Bankruptcy expert Leon Bayer answers real-life questions.
The answer is yes. Your student loan creditors can garnish your spouse’s wages to recover the amount of your defaulted student loan. You don’t mention whether the loan was incurred before or after marriage. Unfortunately, it doesn’t matter. Either way, the creditors can collect, but for different reasons.
Although the explanation won’t make you any happier, at least you will understand why it works this way.
(To learn about ways to manage student loan debt, get information about federal flexible repayment plans, and find out what happens if you default, visit Nolo’s Student Loan Debt area.)
If You Incurred Student Loan Debt Before Your Marriage
I will begin by assuming the debt was incurred prior to marriage.
A Primer on Community Property Law
California is what we call a community property state. Community property is a special term used to define how property rights and financial liabilities are assigned between spouses. In a community property state, property that each of you had prior to marriage remains your separate property. Debts that each of you had prior to marriage remain your separate debts. Any assets and debts acquired by either spouse during marriage are normally assigned to the community, that is, to both spouses regardless of who brought it in (there are some exceptions, but those would not apply here).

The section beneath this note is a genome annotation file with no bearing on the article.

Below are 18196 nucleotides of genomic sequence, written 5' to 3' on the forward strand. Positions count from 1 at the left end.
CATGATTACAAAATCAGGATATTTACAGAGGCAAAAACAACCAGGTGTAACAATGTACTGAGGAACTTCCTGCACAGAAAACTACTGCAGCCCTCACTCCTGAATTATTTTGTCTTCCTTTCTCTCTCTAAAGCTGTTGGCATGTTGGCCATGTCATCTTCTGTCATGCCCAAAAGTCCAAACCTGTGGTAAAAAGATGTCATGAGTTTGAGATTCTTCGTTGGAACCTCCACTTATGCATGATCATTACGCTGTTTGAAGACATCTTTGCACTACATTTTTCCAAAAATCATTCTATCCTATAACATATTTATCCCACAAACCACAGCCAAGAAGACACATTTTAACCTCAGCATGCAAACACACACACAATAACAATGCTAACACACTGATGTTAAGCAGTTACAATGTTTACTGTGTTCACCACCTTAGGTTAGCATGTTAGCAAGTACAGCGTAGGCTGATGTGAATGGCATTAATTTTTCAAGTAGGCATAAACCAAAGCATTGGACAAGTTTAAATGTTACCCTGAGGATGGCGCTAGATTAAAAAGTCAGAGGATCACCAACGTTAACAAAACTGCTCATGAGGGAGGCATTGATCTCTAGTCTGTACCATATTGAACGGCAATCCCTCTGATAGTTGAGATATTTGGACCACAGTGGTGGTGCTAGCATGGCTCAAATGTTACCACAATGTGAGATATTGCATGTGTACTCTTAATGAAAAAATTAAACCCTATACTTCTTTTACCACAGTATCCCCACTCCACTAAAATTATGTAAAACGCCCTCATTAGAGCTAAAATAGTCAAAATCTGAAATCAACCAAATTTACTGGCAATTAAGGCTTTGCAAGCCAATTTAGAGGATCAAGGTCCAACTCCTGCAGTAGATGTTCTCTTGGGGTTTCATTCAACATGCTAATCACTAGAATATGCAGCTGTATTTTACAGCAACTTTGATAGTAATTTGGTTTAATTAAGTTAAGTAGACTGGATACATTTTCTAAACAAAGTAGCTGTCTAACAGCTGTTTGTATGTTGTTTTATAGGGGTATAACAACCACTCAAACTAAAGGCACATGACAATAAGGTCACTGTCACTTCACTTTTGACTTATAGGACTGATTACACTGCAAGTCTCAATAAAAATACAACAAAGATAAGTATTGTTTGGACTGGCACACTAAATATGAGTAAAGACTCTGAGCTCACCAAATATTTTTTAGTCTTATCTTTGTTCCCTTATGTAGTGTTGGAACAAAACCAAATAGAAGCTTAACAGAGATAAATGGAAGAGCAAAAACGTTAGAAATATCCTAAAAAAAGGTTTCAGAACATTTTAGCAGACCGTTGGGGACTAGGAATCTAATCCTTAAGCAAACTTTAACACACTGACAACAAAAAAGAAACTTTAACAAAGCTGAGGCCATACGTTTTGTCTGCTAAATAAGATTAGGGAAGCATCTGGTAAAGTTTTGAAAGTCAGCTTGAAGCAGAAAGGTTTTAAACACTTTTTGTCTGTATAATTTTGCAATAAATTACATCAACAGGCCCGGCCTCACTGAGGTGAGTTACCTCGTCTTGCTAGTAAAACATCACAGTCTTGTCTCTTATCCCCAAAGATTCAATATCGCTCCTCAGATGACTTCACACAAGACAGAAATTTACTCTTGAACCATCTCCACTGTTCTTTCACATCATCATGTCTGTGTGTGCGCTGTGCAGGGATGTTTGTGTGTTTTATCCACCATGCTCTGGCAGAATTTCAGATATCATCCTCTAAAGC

That brings us to the justification for the garnishment of your spouse’s wages for your separate pre-marital debt. Your spouse does not “inherit” your debt. But under the definition of community property, half of your spouse’s wages belong to you. So the student loan creditor can garnish the part of your spouse’s wages that belong to you under the community property laws.
(To learn more, see Nolo’s article Debt and Marriage: When Do I Owe My Spouse’s Debts?)
Enter the Prenuptial Agreement
All of this explains why some couples opt for a prenuptial agreement. They wish to be a married couple, but for their own reasons they don’t want to share their post nuptial income equally with each other.
I assume you did not have a prenuptial agreement. You might go to a divorce lawyer and look into the feasibility and enforceability of entering into a post nuptial agreement. A post nuptial agreement might do the same thing to protect your spouse’s income as a prenup might have done. The completion of either a divorce or a legal separation agreement might also protect your spouse’s wages from your student loan garnishment.
A word of caution: Marital agreements don’t always hold up in court. I can imagine a creditor complaining that a post-nup be invalidated as a fraudulent transfer.
(Learn more about prenuptial agreements.)
If You Incurred the Student Loan Debt During Marriage
Finally, what if the student loan had been made during the marriage? The creditor could still garnish your spouse’s wages, because the wages are community property. Moreover, spouses are normally liable for each other’s debts that are incurred during the marriage. It usually makes no difference that the promissory note for the student loan was never signed by your spouse.
Comedian Red Skelton, who often joked about marriage, once said, “I love my wife. We always hold hands. If I let go, she shops.”
Red must have lived in a community property state.
Leon Bayer is a Los Angeles bankruptcy attorney. He is a partner at Bayer, Wishman & Leotta, a California law firm specializing in bankruptcy. The opinions and advice in this blog post are from Mr. Bayer alone, and should not be attributed to Nolo. By answering a question on this blog, Mr. Bayer does not become your lawyer.